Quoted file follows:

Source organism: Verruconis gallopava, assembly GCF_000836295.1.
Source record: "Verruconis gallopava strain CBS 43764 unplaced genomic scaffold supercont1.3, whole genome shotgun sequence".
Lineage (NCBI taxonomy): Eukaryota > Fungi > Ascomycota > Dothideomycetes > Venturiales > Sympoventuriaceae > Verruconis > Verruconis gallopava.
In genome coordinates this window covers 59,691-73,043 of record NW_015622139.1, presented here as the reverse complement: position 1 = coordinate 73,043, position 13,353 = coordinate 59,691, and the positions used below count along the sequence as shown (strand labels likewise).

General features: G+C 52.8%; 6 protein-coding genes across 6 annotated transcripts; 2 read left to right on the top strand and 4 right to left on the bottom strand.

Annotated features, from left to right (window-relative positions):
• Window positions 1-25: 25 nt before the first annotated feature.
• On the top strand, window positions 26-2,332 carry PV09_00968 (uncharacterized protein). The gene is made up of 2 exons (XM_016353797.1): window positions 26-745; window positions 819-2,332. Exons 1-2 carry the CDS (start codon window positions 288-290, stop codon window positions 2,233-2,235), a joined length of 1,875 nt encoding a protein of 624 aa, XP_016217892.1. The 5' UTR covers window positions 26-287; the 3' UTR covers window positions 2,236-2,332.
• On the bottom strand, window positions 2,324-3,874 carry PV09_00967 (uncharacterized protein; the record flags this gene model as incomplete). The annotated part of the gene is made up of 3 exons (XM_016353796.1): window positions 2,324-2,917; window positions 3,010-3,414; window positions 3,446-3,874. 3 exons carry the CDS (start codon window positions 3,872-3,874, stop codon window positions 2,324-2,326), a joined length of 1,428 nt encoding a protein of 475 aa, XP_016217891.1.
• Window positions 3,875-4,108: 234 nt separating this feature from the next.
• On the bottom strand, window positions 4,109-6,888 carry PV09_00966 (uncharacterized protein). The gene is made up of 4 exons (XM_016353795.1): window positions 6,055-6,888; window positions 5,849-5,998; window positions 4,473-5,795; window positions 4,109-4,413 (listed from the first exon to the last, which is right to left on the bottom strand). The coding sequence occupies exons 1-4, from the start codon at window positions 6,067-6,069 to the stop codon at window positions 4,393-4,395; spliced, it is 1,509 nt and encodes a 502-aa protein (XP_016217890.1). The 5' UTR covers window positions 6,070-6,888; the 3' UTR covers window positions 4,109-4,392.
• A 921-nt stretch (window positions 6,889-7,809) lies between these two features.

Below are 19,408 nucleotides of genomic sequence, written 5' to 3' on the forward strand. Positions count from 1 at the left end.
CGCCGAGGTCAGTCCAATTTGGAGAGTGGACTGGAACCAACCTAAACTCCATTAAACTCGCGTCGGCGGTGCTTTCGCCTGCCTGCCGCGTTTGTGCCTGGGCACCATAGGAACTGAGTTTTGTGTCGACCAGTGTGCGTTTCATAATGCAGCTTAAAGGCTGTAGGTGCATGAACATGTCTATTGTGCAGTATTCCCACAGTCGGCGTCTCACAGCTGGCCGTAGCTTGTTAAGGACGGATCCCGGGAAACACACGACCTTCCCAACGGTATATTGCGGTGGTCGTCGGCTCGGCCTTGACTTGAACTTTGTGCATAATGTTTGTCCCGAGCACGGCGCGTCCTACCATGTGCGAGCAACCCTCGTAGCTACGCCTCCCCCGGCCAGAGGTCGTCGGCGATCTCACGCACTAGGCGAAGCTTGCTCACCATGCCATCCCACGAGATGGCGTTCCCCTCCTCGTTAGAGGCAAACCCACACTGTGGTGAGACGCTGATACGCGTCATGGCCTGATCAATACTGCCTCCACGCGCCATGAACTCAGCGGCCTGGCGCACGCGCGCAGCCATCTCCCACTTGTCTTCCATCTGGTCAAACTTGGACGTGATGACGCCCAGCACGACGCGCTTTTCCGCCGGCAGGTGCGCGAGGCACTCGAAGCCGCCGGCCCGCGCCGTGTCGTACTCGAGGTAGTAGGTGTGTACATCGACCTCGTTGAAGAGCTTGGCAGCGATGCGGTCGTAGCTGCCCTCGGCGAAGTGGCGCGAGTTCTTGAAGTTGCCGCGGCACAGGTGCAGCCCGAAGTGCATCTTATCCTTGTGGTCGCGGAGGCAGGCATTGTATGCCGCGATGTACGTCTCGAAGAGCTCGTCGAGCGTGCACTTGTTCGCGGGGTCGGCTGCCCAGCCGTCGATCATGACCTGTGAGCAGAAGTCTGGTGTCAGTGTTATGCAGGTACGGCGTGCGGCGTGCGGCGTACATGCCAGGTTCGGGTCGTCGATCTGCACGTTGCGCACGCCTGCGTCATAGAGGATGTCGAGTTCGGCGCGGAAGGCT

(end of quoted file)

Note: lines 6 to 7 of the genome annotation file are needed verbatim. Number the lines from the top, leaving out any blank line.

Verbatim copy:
Annotated features, from left to right (window-relative positions):
• Window positions 1-25: 25 nt before the first annotated feature.